Key scene in movie theatre where Keng touches Tong & Tong responds

As night progresses, Keng and Tong ride around the city on a rented motorcycle. While stopped on the side of the road near Tong’s family house, they share a brief romantic moment. Keng’s love for Tong borders on unrequited: When Keng smells Tong’s hand after Tong urinates on the side of the road, he returns the erotic sentiment by aggressively licking Keng’s hand. Earlier, Keng grabs Tong’s leg during an incredibly erotic scene in a movie theater, to which an excited Tong responds by trapping Keng’s hand between his thighs and grabbing his shoulders with his arm. The twisting arms and legs anticipate the tangle of trees that similarly bind them during the film’s second half. Both love story and folk tale, Tropical Malady intersects eros with cultural traditions, heralding the thrill of the chase and asserting that the deepest romances are not sexual but spiritual in nature.

Tong joins the singer on stage for a love duet dedicated to Keng

Then Tong abruptly wanders off into the dark. The next day, Keng and his fellow soldiers in the army troop leave the village. Keng overhears some people saying a monster keeps killing their cattle. He is sitting on his bed and looking at some old photos in his photo album – one with Tong and another with a different young man. Then suddenly the film goes dark. As we enter the second narrative. A young woman comes to ask a soldier up in a tree with his rifle to come down and help her because she says her mother is sick with a high fever. He follows the young woman in the forest and sees her tiger tail protruding beneath her skirt and kills her as the tiger shaman. But there is a curse put on the forest as the tiger shaman will continue to roam for eternity. At first, this narrative seems totally disconnected from the romantic story of Keng and Tong. But soon, we come to realize that it is the mirror opposite of what has preceded it.  If Tropical Malady begins as a simple love story, it turns into something more profound when Keng enters the jungle in pursuit of a creature allegedly responsible for killing Tong’s mother’s livestock.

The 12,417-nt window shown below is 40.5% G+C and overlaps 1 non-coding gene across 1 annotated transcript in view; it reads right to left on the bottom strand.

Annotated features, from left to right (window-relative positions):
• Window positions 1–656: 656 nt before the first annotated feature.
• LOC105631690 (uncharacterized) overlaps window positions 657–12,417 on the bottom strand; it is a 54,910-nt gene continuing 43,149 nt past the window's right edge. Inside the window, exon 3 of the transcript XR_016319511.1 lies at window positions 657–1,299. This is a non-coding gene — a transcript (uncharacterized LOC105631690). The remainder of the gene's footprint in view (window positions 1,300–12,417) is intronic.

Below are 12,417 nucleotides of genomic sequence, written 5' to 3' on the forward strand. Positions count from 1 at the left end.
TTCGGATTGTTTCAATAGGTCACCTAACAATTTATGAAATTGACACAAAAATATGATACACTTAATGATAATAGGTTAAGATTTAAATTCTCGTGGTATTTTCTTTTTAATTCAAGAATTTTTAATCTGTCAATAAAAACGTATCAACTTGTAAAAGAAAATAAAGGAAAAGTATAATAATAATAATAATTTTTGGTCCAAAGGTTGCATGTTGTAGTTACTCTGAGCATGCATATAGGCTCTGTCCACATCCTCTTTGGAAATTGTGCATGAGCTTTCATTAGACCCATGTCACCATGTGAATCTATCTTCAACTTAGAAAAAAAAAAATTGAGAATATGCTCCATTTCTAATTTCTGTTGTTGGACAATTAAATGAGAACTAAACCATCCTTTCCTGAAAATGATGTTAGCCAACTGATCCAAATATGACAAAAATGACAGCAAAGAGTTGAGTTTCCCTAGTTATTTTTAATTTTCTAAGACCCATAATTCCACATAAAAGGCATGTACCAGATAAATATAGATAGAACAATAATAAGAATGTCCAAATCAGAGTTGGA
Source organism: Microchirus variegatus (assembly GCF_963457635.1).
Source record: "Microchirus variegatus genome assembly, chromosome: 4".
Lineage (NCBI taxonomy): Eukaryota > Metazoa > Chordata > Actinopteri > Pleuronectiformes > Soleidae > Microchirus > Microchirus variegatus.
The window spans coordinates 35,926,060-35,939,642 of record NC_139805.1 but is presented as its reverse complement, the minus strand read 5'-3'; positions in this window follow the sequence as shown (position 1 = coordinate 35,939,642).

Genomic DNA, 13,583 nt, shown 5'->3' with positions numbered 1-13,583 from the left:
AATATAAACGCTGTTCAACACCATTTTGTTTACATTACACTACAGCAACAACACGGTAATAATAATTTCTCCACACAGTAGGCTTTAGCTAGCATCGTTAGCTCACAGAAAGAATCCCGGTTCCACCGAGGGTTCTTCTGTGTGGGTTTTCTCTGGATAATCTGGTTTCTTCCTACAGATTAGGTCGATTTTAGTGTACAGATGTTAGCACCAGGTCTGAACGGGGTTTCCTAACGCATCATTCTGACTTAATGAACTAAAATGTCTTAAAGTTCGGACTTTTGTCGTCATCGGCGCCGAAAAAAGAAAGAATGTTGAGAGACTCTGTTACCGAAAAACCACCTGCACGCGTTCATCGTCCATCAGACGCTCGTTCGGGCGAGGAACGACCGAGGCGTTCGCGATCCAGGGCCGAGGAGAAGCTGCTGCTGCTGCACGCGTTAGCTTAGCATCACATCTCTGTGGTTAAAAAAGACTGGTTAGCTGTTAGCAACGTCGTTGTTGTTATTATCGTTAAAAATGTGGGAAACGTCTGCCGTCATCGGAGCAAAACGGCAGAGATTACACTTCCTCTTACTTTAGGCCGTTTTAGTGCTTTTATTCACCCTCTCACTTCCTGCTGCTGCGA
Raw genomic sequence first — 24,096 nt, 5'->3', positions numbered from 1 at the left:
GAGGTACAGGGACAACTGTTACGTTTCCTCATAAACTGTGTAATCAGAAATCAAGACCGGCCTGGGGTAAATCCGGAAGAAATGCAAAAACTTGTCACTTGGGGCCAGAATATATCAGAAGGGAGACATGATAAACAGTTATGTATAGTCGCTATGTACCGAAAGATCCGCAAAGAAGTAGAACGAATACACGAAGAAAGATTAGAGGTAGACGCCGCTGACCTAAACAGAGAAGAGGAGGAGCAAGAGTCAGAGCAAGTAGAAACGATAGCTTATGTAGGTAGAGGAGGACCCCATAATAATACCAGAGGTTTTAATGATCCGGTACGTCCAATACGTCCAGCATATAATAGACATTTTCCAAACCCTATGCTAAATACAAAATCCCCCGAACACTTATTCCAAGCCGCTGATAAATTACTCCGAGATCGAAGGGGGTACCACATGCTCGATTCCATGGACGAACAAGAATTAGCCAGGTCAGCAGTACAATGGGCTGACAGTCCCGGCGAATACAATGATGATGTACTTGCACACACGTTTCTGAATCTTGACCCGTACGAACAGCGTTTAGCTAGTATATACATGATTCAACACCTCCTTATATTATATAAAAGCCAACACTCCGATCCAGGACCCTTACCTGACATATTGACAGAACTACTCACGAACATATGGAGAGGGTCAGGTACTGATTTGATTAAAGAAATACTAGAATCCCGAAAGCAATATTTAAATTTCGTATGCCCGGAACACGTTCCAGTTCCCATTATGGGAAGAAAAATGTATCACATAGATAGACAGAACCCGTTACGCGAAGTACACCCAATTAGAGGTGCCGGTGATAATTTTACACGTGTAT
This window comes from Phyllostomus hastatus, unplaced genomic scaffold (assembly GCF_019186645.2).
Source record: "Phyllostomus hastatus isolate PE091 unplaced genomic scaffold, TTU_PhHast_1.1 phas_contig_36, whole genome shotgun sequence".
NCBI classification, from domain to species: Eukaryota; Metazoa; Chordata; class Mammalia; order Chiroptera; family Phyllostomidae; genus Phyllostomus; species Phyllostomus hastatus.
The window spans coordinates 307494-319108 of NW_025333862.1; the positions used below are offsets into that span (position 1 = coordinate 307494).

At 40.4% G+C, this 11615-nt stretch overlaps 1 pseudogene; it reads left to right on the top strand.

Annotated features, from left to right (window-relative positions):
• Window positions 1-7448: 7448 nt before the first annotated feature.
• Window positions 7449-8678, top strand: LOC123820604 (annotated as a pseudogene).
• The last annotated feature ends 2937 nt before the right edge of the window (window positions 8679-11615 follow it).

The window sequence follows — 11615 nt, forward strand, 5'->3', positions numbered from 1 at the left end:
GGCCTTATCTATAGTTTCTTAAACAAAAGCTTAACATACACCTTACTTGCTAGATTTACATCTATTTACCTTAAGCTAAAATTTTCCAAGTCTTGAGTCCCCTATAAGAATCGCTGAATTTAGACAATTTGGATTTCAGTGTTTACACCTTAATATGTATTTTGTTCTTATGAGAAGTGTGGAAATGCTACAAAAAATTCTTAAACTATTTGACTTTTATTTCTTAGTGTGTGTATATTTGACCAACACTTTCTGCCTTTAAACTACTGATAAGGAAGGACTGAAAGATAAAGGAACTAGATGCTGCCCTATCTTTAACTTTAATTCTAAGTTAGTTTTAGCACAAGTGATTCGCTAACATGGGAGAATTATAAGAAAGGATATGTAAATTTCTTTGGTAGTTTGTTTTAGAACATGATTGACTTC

Keng (Banlop Lomnoi) finds recently-killed carcass of a cow in the grass

The soldier Keng (Banlop Lomnoi) is sent alone into the woods to kill the spirit of a tiger shaman, who actually looks like Tong (Sakda Kaewbuadee). He follows its paw prints and waits by a tree once it gets dark. When he wakes up the next morning, he finds himself face to face with the shaman in human form, a naked young man with tiger-marking tattoos on his body and face. Keng chases the shaman and fights it, but is knocked unconscious and pushed down a steep slope.

Keng finally sees the tiger shaman up in the tree waiting for him

When he wakes up, he still has his gun, but his radio and backpack are destroyed. A talking monkey tells the soldier he needs to kill the shaman; otherwise, the soldier will be devoured and will enter the shaman’s ghost world. When it gets dark again, the soldier hears a sound in the distance and fires his gun in that direction, only to discover he killed a cow. The cow’s spirit then rises from its body and walks towards a glowing tree.

It’s a night world in which, like a tiger, we learn to see in the dark. Sometimes all we can make out of the soldier is the outline of his features limned by the moon. All we see of the forest is what the soldier’s greenish flashlight beam picks out. And what gets under your skin is that even though we see only bits and pieces, the surroundings seem just as alive as they do in daylight scenes (part of that is thanks to the superb sound design by Akritchalerm Kalayanamitr).

Keng is quite distraught after killing the cow and gets down on his hands and knees crawling through the tangled roots and underbrush. He seems terribly frightened, sensing the shaman can smell him from miles away and is following him. The soldier loses his gun and begins walking on his hands and knees until he comes across the tiger shaman in a tree. We see an old painted image of a tiger along with an intertitle that is accompanied by a voice, as if from a dream. “Once upon a time there was a powerful shaman, who could turn into animals, a creature who exists only in the memories of others.” After staring at each other for a while, the soldier says “I give you my spirit, my flesh, and my memories” as an old illustration of the image of the tiger shaman absorbing him is shown on the screen. The soldier continues looking up at the tiger shaman as the wind picks up.

Tropical Malady seems like a simple story but it is complex in its mirrored images and structure. Weerasethakul successfully evokes an existential fiber between sexual desire and cultural mythos in the pastoral jungle outside of a Thai village. The unpredictable connecting second story picks up on local Thai folklore the claim that the boy was transformed into a mythic man-eating tiger, capable of being a shape-shifting spirit (shaman), and the soldier goes by his lonesome into the heart of the Thai jungle in search of him. At first the soldier is the hunter but then becomes the prey, as Tong morphs into himself by day (supposedly he’s the ghost of the tiger). There’s a connection made in the two tales between the relationship of man and nature, and gives an allegorical voice to reaching fulfillment through death.